NEW YORK CITY – A New York regulator announced a probe into virtual currencies like Bitcoin Monday, saying they could be used by drug traffickers and gun runners and threaten US national security.
As part of the probe, according to a person familiar with the matter, the New York Department of Financial Services has sent subpoenas seeking information assistance from 22 companies investing or trading in Bitcoins, an online currency not tied to any one country or regulator that exploded in popularity earlier this year.
The subpoenas included major venture capital groups as well as money exchange and transfer firms that have adopted the virtual currency.
Benjamin Lawsky, state superintendent of financial services, said in the announcement Monday that while the state had an interest in supporting innovation in the financial sector, it had to “ensure that consumers and our national security remain protected.”
“We have also seen instances where the cloak of anonymity provided by virtual currencies has helped support dangerous criminal activity, such as drug smuggling, money laundering, gun running, and child pornography.”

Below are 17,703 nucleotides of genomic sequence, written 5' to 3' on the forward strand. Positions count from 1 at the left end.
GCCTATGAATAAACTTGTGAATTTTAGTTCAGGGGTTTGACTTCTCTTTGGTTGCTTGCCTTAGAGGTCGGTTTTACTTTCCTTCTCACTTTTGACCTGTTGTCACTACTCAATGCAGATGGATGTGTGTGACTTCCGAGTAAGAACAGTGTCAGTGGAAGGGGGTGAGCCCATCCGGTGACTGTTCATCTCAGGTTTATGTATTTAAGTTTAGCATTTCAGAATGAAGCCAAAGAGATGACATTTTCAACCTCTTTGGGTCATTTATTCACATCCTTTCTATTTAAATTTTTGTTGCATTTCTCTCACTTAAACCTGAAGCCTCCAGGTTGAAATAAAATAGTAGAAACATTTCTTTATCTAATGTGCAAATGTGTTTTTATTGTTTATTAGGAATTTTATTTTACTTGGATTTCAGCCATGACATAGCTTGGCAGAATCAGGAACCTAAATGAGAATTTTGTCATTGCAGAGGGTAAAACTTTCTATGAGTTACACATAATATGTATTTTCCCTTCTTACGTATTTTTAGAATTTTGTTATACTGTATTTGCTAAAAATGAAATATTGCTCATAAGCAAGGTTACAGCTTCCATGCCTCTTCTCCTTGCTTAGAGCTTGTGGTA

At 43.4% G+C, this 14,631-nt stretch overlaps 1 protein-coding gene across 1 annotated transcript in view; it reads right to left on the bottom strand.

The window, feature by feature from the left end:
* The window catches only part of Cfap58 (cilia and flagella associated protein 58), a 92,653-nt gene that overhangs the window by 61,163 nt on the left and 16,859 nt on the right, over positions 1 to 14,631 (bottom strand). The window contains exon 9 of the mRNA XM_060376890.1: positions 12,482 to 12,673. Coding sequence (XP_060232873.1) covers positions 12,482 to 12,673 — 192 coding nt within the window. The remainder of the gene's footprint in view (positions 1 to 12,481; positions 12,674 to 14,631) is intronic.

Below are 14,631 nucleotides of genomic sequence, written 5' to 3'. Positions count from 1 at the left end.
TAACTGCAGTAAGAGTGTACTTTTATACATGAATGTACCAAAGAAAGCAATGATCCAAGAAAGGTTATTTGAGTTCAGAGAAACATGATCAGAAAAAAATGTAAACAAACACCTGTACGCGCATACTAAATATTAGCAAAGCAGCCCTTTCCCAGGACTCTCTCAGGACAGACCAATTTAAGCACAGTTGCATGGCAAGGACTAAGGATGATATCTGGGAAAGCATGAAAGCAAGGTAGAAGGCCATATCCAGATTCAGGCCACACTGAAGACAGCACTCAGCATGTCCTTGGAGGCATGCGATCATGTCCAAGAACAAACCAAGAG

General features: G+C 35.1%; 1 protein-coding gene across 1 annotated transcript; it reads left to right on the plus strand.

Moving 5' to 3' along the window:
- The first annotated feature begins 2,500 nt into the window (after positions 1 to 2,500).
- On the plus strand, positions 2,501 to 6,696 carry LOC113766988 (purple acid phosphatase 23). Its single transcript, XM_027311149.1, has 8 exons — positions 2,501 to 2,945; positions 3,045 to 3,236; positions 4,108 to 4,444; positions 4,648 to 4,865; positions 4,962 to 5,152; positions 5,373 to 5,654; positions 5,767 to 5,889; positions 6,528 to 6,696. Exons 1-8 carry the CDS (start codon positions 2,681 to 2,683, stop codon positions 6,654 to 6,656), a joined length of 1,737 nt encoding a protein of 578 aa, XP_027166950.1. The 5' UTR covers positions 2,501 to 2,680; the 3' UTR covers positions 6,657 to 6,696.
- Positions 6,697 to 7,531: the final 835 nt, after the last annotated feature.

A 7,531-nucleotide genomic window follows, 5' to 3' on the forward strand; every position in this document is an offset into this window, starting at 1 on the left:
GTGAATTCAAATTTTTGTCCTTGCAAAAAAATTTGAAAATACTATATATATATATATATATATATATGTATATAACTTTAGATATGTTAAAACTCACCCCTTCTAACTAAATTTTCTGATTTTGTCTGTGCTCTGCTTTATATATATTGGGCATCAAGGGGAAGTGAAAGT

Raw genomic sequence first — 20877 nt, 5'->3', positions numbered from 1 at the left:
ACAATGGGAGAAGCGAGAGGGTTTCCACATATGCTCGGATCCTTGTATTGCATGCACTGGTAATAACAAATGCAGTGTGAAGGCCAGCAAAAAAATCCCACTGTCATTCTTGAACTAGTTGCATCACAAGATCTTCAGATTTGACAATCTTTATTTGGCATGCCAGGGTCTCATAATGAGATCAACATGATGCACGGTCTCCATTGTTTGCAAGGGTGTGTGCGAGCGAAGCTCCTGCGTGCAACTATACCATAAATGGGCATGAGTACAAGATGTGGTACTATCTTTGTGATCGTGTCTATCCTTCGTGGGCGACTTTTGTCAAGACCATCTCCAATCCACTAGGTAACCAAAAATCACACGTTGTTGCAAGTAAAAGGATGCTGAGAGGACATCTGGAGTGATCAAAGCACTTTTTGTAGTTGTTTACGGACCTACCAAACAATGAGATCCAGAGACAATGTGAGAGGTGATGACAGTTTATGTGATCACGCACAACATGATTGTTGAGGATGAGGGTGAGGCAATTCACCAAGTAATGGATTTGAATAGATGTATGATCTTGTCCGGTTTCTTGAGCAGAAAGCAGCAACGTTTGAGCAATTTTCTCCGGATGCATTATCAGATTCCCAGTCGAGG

“If virtual currencies remain a virtual Wild West for narcotraffickers and other criminals, that would not only threaten our country’s national security, but also the very existence of the virtual currency industry as a legitimate business enterprise.”
Lawsky said the aim is to “bring virtual currencies out of the darkness and into the light of day” to protect the public.
He said that preliminary inquiries suggest that virtual currency exchangers may be engaging in “money transmission,” an activity licensed and regulated by the department.
But, as it reviews the various issues surrounding them, the department will weigh whether to issue specific regulatory guidelines on virtual currencies.
One goal would be to make sure that consumers are correctly serviced in their virtual currency trades and redemptions, he said.
Secondly, the department will aim at rooting out illegal activity from the industry — preventing it from “serving as a money changer of choice for terrorists, drug smugglers, illegal weapons dealers,” and others.
He also stressed that the review would help protect venture capital firms as they show rising interest in the sector.
According to a source familiar with the matter, subpoena recipients included Google Ventures; the Andreessen Horowitz venture capital fund; Founders Fund launched by PayPal cofounder Peter Thiel; and Winklevoss Capital Management led by the Winklevoss twins, famous for their feud with Facebook founder Mark Zuckerberg.
Also on the list were online payments firm Dwolla, and a number of trading firms focused on Bitcoins.